Three Seas Initiative: history, challenges and realities

A recent initiative was created in 2016, with an ambition to connect the Three Seas – Baltic, Black and Adriatic. The 12 European countries involved in this initiative share an experience of Communist rule in the 20th century, with all the issues that entails. Yet, this initiative is not considered by its founders, Croatia and Poland, as a geopolitical vehicle, but more so a way to innovate and develop the member state infrastructure, and thus catch up with “old Europe”. Is this initiative truly new? Are all members so enthusiastic? And what is its real role in Central Europe?

The Initiative was founded by Poland and Croatia in 2016 to unite the smaller eastern economies. Common features of these states are the reality of being very recent members of both the EU and NATO, while also sharing the past of being on the eastern side of the Iron Curtain. The list of original members includes Estonia, Latvia, Lithuania, Poland, Czechia, Slovakia, Hungary, Austria, Slovenia, Romania, Croatia, and Bulgaria. [1] Nevertheless, this Initiative is not wholly original, as its roots go back to the 1st World War and the disintegration of empires that followed.

The “Intermarium” of Old

The term “Intermarium” comes from Latin, meaning “Between seas”. Before the First World War (WW1), this term was describing the eastern parts of the Austro-Hungarian and German empires, as well as the western parts of the Russian empire. After WW1, all three mentioned states ceased to exist and gave birth to a dozen new mid-size states between the new German Weimar Republic and the Soviet Union. These new nations were considered by many to be a “cordon sanitaire” with the intention of separating these two nations, which made no secret about wanting their formal territories back. [2]

The Key proponent of this “cordon sanitaire” was the newly formed Polish state which gained its independence after over 120 years of occupation by Germany and Russia. Polish elites called this geopolitical Initiative “Międzymorze” and envisaged an alliance of nations from the Baltic seas to the Black Sea and the Aegean Sea, which would form a third power block which could counter threats from resurgent Soviet and German imperialisms. [3]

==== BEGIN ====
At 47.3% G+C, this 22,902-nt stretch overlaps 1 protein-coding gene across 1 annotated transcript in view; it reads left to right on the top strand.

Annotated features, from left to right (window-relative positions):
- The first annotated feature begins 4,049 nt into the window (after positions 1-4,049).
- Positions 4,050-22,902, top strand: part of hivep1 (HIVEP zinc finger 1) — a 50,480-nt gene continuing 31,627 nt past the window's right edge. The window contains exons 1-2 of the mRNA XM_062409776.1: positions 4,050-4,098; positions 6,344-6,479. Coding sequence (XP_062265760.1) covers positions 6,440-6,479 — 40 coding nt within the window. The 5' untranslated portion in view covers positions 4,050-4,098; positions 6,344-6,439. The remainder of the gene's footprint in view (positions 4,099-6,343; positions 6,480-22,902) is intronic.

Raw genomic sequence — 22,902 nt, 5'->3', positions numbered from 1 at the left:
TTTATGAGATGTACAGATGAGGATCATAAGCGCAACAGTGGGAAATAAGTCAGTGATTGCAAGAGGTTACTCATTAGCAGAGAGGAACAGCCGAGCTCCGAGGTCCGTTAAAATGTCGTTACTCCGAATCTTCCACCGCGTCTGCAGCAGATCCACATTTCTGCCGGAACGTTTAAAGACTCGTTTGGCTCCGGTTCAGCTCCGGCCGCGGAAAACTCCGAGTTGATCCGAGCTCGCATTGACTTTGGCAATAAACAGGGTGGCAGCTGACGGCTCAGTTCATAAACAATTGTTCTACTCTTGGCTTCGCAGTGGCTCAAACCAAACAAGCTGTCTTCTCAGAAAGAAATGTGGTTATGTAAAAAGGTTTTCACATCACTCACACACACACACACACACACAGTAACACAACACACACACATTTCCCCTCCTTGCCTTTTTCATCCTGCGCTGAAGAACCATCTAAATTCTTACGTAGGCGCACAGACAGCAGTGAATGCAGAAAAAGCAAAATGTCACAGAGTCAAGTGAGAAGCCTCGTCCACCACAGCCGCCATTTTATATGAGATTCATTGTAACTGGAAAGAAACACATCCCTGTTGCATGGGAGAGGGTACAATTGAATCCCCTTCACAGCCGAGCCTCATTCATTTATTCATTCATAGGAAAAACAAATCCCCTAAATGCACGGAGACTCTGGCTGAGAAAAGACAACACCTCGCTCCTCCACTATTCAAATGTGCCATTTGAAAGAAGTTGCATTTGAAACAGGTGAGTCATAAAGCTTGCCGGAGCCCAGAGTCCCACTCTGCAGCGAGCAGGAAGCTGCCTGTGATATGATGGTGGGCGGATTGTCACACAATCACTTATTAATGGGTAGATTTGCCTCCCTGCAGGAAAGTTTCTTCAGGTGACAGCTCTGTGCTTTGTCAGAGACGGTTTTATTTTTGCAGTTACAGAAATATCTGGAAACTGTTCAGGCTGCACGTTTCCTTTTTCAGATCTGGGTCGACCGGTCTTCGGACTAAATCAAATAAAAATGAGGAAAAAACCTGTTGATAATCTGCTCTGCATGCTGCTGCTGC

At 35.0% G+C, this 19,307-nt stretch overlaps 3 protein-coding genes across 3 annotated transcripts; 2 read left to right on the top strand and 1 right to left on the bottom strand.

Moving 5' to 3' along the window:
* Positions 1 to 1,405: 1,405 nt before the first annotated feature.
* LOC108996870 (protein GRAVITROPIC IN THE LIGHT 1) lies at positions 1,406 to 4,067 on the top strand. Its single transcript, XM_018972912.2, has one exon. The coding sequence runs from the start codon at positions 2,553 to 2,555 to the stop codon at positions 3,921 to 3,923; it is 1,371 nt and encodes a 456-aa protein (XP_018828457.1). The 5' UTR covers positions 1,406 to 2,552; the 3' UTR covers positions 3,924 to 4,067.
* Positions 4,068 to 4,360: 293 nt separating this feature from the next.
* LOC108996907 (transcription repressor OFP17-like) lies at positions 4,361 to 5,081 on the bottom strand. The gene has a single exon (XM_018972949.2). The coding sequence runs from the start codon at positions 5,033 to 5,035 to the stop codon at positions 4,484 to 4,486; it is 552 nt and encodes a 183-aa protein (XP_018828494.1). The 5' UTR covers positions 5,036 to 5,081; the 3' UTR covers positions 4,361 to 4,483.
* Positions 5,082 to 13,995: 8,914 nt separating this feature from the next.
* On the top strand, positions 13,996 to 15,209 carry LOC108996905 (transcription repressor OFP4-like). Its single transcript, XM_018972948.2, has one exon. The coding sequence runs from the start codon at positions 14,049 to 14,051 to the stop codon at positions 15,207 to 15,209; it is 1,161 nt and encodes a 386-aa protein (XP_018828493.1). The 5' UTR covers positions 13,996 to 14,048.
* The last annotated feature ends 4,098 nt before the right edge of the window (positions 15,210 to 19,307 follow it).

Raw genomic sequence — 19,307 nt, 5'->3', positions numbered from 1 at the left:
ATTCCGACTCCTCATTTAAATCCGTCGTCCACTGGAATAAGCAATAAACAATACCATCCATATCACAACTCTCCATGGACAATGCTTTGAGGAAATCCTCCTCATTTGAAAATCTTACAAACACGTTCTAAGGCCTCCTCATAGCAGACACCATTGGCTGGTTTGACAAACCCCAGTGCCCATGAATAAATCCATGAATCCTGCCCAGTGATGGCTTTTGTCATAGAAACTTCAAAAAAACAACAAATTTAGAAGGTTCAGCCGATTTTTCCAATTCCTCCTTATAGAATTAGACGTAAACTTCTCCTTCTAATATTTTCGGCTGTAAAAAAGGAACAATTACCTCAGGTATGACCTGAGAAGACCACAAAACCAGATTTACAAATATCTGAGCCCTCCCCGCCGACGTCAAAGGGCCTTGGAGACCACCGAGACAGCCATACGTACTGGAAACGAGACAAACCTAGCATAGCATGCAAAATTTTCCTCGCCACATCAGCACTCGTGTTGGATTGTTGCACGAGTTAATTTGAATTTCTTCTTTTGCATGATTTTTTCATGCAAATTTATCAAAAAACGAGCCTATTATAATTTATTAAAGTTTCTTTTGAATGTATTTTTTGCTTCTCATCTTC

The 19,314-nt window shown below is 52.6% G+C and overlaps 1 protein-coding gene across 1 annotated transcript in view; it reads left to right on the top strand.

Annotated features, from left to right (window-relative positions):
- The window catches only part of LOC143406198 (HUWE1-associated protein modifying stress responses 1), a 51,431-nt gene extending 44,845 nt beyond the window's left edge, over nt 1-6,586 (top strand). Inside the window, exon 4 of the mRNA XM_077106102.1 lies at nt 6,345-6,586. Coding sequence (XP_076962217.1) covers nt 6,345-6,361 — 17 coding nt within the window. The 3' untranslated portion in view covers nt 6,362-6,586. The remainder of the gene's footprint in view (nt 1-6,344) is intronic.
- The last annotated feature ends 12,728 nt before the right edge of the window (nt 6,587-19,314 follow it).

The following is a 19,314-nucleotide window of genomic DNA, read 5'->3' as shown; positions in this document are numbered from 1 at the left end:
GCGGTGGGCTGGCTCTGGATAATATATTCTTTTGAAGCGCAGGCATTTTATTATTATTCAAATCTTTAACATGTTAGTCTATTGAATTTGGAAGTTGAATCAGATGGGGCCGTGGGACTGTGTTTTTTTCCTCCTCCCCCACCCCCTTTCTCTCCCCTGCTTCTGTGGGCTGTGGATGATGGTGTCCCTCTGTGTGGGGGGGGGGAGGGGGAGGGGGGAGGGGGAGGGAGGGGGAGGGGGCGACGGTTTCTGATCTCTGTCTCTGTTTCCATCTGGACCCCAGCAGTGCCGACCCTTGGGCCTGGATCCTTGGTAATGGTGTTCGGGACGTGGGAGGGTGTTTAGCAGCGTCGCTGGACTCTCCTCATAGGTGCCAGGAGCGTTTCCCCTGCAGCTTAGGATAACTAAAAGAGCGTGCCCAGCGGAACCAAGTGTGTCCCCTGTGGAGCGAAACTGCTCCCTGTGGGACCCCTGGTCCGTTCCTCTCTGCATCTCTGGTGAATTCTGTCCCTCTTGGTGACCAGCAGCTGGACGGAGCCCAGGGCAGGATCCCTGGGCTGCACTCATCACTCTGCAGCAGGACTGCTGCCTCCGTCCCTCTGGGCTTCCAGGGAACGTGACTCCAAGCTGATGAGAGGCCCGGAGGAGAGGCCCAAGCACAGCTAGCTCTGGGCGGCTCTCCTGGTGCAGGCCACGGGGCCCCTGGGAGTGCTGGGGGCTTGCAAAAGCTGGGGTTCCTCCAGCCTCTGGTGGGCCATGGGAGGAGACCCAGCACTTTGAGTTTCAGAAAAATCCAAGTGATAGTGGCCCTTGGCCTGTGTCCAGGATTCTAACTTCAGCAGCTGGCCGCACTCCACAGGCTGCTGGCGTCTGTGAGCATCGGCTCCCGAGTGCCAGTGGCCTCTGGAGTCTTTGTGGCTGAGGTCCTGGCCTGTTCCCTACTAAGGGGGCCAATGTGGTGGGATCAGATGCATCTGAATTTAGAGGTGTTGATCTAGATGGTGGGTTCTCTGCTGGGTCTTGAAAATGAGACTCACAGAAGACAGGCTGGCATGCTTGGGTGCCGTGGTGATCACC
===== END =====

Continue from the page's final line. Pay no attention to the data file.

Polish proposed “Intermarium” including the soviet republics of Ruthenia and Ukraine. Source: Wikimedia

This “alliance” was a brainchild of Józef Piłsudski, a polish interwar leader, who planned a creation of a confederation led by Poland which would cooperate on the promotion of independence of central Europe and provide a counterbalance to resurgent Soviet Russia and Germany. This project faced many adversities, be that the geographical scale, the number of different foreign policy goals, or distrust of Polish geopolitical ambitions. Notable setbacks came in the form of French dislike of any Initiative without their “leadership”. Lithuania saw the plan as a threat to its national independence, and Czechoslovakia did not want to be in an alliance with Poland. [4]  As the Initiative failed, Polish fear became a reality. In 1939, Germany and the Soviet Union invaded Poland, splitting the country in two followed by brutal occupation which resulted in the deaths of millions. [5]

Although unsuccessful, the project of “Intermarium” represented an important intellectual project of the Polish academic and political elite, arguing for voluntary collaboration of Central-Eastern European countries arising from common interests and solidarity. It was arguing for a world of complex overlapping spheres of influence in geopolitical and geoeconomics contexts, which would still allow for states to work together on specific matters while being able to disagree on other ones. [6]

An Attempt to Move On